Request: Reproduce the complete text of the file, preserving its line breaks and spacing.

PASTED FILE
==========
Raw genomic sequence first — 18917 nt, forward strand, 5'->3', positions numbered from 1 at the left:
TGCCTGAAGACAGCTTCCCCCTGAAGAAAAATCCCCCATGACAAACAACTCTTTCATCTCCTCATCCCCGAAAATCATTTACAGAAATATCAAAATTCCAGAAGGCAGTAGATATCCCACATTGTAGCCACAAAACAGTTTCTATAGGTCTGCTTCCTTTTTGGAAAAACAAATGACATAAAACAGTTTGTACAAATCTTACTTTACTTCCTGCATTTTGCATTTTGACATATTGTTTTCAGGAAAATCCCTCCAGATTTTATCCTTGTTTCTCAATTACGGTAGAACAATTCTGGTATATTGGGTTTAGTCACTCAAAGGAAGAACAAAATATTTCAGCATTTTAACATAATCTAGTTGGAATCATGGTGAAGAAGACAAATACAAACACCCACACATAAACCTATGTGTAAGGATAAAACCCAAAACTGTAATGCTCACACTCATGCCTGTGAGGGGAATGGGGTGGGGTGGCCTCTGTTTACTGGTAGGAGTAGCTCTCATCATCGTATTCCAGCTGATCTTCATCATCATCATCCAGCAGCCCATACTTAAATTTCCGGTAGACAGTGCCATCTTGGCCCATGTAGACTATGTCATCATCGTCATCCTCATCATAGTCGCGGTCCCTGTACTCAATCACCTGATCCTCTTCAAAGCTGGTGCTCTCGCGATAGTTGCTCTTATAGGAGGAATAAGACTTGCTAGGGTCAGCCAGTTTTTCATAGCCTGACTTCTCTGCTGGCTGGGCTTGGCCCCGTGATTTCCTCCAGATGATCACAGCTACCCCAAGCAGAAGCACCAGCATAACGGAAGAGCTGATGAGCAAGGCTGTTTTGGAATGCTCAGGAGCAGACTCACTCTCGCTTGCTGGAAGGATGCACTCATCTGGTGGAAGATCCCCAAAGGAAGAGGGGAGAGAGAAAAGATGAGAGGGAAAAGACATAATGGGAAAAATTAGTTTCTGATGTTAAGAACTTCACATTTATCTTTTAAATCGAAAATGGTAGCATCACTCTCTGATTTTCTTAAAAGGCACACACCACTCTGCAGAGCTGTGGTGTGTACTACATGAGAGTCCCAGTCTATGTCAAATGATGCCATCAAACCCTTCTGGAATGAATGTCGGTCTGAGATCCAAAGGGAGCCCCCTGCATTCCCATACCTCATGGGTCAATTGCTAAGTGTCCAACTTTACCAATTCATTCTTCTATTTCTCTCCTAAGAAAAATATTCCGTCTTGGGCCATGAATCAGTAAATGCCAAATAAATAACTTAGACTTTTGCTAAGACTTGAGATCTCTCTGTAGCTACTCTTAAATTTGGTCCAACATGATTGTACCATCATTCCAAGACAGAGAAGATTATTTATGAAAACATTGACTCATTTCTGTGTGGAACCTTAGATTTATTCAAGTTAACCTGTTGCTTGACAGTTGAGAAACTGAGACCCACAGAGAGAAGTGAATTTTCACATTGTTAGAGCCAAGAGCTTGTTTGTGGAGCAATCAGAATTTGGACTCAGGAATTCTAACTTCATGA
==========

Raw genomic sequence first — 18917 nt, forward strand, 5'->3', positions numbered from 1 at the left:
TGCCTGAAGACAGCTTCCCCCTGAAGAAAAATCCCCCATGACAAACAACTCTTTCATCTCCTCATCCCCGAAAATCATTTACAGAAATATCAAAATTCCAGAAGGCAGTAGATATCCCACATTGTAGCCACAAAACAGTTTCTATAGGTCTGCTTCCTTTTTGGAAAAACAAATGACATAAAACAGTTTGTACAAATCTTACTTTACTTCCTGCATTTTGCATTTTGACATATTGTTTTCAGGAAAATCCCTCCAGATTTTATCCTTGTTTCTCAATTACGGTAGAACAATTCTGGTATATTGGGTTTAGTCACTCAAAGGAAGAACAAAATATTTCAGCATTTTAACATAATCTAGTTGGAATCATGGTGAAGAAGACAAATACAAACACCCACACATAAACCTATGTGTAAGGATAAAACCCAAAACTGTAATGCTCACACTCATGCCTGTGAGGGGAATGGGGTGGGGTGGCCTCTGTTTACTGGTAGGAGTAGCTCTCATCATCGTATTCCAGCTGATCTTCATCATCATCATCCAGCAGCCCATACTTAAATTTCCGGTAGACAGTGCCATCTTGGCCCATGTAGACTATGTCATCATCGTCATCCTCATCATAGTCGCGGTCCCTGTACTCAATCACCTGATCCTCTTCAAAGCTGGTGCTCTCGCGATAGTTGCTCTTATAGGAGGAATAAGACTTGCTAGGGTCAGCCAGTTTTTCATAGCCTGACTTCTCTGCTGGCTGGGCTTGGCCCCGTGATTTCCTCCAGATGATCACAGCTACCCCAAGCAGAAGCACCAGCATAACGGAAGAGCTGATGAGCAAGGCTGTTTTGGAATGCTCAGGAGCAGACTCACTCTCGCTTGCTGGAAGGATGCACTCATCTGGTGGAAGATCCCCAAAGGAAGAGGGGAGAGAGAAAAGATGAGAGGGAAAAGACATAATGGGAAAAATTAGTTTCTGATGTTAAGAACTTCACATTTATCTTTTAAATCGAAAATGGTAGCATCACTCTCTGATTTTCTTAAAAGGCACACACCACTCTGCAGAGCTGTGGTGTGTACTACATGAGAGTCCCAGTCTATGTCAAATGATGCCATCAAACCCTTCTGGAATGAATGTCGGTCTGAGATCCAAAGGGAGCCCCCTGCATTCCCATACCTCATGGGTCAATTGCTAAGTGTCCAACTTTACCAATTCATTCTTCTATTTCTCTCCTAAGAAAAATATTCCGTCTTGGGCCATGAATCAGTAAATGCCAAATAAATAACTTAGACTTTTGCTAAGACTTGAGATCTCTCTGTAGCTACTCTTAAATTTGGTCCAACATGATTGTACCATCATTCCAAGACAGAGAAGATTATTTATGAAAACATTGACTCATTTCTGTGTGGAACCTTAGATTTATTCAAGTTAACCTGTTGCTTGACAGTTGAGAAACTGAGACCCACAGAGAGAAGTGAATTTTCACATTGTTAGAGCCAAGAGCTTGTTTGTGGAGCAATCAGAATTTGGACTCAGGAATTCTAACTTCATGA